Some Remaining Questions

- If there’s one forward spot vacant out of training camp, which young player wins it? John Hayden. Here’s why: even if Alex DeBrincat doesn’t make this team out of camp, the Blackhawks’ top six is looking pretty good. Meanwhile the bottom six, especially that fourth line, has some holes. Getting a young player with some size, speed, skill and sandpaper that Quenneville likes and trusts (and he likes and trusts Hayden) would be a great addition to the bottom six.

- Will there be any surprises on defense? Maybe. Part of it depends on what the Blackhawks do about the Michal Rozsival situation. Rozsival didn’t pass his physical (upper body injury) and is not participating in camp. You hate to see someone go out like this, but it may be the end for the veteran. If so, the seventh defensive spot opens up and so do the Blackhawks options. After Duncan Keith, Brent Seabrook and Connor Murphy you have Cody Franson (if the Blackhawks sign him), Oesterle and Jan Rutta who have made good preseason impacts. Michal Kempny’s in the mix, too. Gustav Forsling is on the bubble. He had a great camp last fall but didn’t improve off it; that has to change this season.

- Will the top line combination work? There’s no doubt the Blackhawks missed Brandon Saad. He may not have been facing the sturdiest Red Wings team on Thursday but Saad’s powerful game was nevertheless impressive and a reminder of how much the Blackhawks missed that element the last two seasons. But the Saad-Jonathan Toews-Richard Panik combo hasn’t gotten a great look yet — Toews missed Thursday’s game due to illness. Saturday should be the first chance to see if these three can really click.

DeBrincat-Schmaltz-Kane second line opens its (potential) show vs. Red Wings

DeBrincat-Schmaltz-Kane second line opens its (potential) show vs. Red Wings

Coach Joel Quenneville has seen the second line of Alex DeBrincat, Nick Schmaltz and Patrick Kane in a few practices and scrimmages thus far. Now he’ll test them against the opposition.

The trio is expected to be together when the Blackhawks face the Detroit Red Wings tonight at the United Center. Whether this becomes a line in the near future or further down the road (the more likely scenario), it’s a chance to see what the combination of speed and skill can do against another lineup, albeit against a prospect-laden Red Wings roster.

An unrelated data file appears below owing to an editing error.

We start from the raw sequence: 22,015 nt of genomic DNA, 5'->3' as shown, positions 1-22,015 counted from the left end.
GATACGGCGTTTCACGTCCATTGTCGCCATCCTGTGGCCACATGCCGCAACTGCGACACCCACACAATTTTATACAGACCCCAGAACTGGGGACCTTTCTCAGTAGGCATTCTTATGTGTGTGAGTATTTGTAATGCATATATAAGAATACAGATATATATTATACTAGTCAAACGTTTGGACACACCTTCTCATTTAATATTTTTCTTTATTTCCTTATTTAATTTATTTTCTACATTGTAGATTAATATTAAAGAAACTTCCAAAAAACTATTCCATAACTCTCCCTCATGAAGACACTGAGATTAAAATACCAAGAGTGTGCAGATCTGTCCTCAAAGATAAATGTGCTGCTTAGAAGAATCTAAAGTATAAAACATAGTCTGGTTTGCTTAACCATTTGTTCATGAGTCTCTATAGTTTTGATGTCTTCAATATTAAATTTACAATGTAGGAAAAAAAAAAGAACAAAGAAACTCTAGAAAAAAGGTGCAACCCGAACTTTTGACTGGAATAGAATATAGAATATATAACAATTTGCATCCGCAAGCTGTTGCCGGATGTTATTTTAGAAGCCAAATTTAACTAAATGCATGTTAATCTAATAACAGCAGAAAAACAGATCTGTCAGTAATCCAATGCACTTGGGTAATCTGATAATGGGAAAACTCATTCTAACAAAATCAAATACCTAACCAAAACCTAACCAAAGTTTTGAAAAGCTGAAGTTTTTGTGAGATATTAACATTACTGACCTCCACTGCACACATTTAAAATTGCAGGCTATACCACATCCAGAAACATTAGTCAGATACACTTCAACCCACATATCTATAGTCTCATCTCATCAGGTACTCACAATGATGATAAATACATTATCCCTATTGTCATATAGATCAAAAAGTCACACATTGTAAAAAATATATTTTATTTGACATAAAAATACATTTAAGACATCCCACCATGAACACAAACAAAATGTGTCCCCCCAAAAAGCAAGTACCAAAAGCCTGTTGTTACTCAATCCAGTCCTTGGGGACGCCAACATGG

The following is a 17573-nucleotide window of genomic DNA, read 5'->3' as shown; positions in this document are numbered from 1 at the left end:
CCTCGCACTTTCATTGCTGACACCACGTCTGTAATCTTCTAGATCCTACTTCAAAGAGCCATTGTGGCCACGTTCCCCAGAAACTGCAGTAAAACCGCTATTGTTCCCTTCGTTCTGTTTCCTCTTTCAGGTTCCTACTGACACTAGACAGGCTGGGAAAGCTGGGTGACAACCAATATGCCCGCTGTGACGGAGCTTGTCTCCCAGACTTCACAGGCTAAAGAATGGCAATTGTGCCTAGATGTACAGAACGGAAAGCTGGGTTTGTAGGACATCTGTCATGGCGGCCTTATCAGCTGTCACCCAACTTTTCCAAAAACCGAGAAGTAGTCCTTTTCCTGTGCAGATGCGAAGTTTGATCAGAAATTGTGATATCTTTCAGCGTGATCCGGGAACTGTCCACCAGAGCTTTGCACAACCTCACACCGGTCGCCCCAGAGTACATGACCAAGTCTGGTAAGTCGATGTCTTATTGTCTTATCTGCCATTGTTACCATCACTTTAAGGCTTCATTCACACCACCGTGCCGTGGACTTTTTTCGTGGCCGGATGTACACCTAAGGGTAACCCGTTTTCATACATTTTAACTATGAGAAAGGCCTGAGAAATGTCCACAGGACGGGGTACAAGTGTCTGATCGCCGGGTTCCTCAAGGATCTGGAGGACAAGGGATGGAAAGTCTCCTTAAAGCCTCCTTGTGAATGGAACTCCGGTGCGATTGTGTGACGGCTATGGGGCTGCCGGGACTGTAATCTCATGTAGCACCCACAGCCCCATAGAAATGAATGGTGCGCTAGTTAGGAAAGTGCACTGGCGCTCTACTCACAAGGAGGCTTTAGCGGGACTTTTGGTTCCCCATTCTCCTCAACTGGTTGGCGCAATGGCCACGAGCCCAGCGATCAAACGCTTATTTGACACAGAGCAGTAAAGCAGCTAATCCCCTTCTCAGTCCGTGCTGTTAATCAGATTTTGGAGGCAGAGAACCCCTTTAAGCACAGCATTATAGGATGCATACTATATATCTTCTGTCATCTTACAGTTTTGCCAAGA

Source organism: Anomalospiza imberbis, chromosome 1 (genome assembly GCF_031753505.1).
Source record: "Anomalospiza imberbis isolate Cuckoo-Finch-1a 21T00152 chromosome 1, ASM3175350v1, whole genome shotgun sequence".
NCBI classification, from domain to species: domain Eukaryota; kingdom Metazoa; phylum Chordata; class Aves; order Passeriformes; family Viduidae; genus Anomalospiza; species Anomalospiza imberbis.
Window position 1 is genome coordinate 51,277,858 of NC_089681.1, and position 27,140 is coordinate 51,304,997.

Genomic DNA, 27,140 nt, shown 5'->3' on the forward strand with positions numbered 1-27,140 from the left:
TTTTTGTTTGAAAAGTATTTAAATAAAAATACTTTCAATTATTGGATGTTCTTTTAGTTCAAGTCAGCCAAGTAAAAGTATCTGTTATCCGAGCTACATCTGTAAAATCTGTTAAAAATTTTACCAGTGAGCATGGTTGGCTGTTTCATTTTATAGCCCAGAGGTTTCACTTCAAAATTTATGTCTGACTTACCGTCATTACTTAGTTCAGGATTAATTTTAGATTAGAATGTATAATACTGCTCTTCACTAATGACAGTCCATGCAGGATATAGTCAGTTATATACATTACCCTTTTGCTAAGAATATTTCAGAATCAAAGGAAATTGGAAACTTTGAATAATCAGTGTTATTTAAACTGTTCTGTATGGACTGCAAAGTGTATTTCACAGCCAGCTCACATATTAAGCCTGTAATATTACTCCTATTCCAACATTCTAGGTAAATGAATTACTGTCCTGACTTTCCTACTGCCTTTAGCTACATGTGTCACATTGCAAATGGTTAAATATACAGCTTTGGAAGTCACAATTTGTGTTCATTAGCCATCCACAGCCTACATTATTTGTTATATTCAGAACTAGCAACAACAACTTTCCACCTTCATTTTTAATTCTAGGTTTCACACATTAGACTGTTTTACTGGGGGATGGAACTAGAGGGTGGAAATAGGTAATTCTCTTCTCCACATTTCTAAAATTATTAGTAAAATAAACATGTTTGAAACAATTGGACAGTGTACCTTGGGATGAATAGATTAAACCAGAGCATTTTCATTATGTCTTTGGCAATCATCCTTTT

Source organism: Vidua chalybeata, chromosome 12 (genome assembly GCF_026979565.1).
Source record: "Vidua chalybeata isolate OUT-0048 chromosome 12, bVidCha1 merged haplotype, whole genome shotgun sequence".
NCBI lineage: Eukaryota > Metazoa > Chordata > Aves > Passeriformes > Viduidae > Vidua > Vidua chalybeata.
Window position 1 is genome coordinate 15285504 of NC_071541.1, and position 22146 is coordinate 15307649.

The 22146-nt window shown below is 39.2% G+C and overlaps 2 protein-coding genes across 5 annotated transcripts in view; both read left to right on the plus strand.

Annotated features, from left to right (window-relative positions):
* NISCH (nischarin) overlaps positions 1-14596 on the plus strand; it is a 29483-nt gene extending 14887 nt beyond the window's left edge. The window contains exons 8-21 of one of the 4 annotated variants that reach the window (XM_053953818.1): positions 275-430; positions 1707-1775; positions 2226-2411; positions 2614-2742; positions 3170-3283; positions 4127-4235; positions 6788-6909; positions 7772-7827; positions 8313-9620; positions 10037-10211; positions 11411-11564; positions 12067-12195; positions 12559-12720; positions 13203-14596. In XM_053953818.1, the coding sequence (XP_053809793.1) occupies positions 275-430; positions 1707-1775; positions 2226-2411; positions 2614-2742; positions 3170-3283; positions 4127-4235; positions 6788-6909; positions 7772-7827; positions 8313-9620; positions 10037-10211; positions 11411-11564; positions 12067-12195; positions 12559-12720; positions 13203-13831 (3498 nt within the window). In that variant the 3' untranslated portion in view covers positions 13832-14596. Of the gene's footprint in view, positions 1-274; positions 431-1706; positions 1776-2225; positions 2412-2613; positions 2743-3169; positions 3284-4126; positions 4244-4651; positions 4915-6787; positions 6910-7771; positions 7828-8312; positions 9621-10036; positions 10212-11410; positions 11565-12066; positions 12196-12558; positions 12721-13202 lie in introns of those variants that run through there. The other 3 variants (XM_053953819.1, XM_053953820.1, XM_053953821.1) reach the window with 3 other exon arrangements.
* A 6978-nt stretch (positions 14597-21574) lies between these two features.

“Yeah, looking forward to seeing that group, Schmaltzy with Kaner is something I want to see as well,” coach Joel Quenneville said. “You’re looking for how guys connect as a pair or as line mates. Maybe there’s some chemistry you develop during a game like this.”

Quenneville’s additional look at Schmaltz and Kane is another reminder that the second-line, left-wing spot is the Blackhawks’ new “lottery spot.” DeBrincat is there now and he Schmaltz and Kane are definitely worth a look at this point of the preseason. The plusses are evident: some speed and plenty of skill. The biggest minus would be the lack of size on that line and faceoffs, which are going to be a work in progress for this team overall this season.

Still, the focus right now is what that line could do, be it in the immediate future or later down the road. While Kane is the veteran of the line, he doesn’t foresee having to do a lot of tutelage.

“Sometimes they ask a lot of questions throughout scrimmages and different things,” he said. “Right now you tell them to play their own game. The coaches will take them aside and tell them how to play and as time goes on, when they get more comfortable and even before the season you start talking about things you can work on or things that may be effective throughout the game. But not too much now. I just let them do their own thing.”

DeBrincat said he learned a lot from last year’s training camp that he tried to apply in his final season with the Erie Otters, from improving his overall game to taking better care of himself off the ice. As far as teaming with Kane and Schmaltz, he’ll go with what’s worked for him up to this point.

“Those two guys are very skilled players and for me, I’m just trying to find some open ice and get into open areas to where they can pass to me because both are tremendous passers,” he said. “I just have to find my areas and read off them.”

Thursday’s preseason home opener was about getting good looks, the one Quenneville will take of that whole second line – and of Kane and Schmaltz – and to see if that combination can generate anything off the good looks they’ll get against the Red Wings. For DeBrincat it’s a chance to see what he can do at the next level and whether it earns him something big now or later.

“I just wanted to get my chance and I think they’re giving me as many chances as they can,” DeBrincat said. “Hopefully I can just run away with it and do what I do.”